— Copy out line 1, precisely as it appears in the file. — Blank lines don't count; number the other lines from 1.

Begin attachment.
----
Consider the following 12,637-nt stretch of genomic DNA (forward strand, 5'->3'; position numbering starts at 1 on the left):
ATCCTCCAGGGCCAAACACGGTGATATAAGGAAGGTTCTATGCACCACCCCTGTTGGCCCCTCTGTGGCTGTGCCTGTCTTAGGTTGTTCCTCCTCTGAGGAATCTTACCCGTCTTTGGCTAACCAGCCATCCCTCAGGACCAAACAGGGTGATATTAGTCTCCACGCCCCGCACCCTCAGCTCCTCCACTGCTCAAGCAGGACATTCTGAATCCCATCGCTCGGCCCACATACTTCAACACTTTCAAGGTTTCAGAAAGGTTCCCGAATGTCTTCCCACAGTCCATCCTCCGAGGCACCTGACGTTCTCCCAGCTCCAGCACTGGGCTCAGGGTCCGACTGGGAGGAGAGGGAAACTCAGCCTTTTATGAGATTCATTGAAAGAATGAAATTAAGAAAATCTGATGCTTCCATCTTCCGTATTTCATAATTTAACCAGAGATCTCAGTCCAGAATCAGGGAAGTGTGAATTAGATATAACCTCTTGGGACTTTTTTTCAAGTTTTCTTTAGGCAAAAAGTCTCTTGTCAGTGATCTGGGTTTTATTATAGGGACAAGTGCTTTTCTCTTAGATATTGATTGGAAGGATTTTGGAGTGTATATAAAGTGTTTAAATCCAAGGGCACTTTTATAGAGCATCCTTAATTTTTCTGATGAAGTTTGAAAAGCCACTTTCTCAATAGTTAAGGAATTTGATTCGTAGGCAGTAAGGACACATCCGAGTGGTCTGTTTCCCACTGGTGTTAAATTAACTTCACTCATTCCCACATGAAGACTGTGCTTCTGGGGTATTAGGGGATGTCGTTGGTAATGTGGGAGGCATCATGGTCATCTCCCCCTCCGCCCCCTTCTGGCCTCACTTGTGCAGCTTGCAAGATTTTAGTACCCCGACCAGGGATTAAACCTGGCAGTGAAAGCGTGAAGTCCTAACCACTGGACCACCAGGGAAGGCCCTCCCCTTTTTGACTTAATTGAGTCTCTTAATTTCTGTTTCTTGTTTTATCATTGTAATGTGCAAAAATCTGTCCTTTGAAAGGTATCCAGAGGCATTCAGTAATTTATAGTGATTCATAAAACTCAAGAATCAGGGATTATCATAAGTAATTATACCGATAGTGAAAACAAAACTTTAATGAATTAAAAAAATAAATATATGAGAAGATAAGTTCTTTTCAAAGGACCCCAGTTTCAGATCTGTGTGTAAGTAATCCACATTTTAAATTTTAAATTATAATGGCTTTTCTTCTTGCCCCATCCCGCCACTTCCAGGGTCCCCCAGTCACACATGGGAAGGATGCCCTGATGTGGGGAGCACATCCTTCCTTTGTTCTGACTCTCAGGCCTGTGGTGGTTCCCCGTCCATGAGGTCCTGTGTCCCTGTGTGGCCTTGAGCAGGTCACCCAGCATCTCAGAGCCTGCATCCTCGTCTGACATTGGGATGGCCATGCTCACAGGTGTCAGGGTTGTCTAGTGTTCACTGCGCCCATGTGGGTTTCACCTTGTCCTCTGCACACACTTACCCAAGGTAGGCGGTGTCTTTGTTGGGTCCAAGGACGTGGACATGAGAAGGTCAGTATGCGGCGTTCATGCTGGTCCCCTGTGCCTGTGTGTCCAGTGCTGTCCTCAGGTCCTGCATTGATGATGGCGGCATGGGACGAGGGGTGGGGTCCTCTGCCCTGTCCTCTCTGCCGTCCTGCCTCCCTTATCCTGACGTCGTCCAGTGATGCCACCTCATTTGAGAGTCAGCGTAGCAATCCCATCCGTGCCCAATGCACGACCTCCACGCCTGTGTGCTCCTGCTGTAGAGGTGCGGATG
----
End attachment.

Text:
Consider the following 12,637-nt stretch of genomic DNA (forward strand, 5'->3'; position numbering starts at 1 on the left):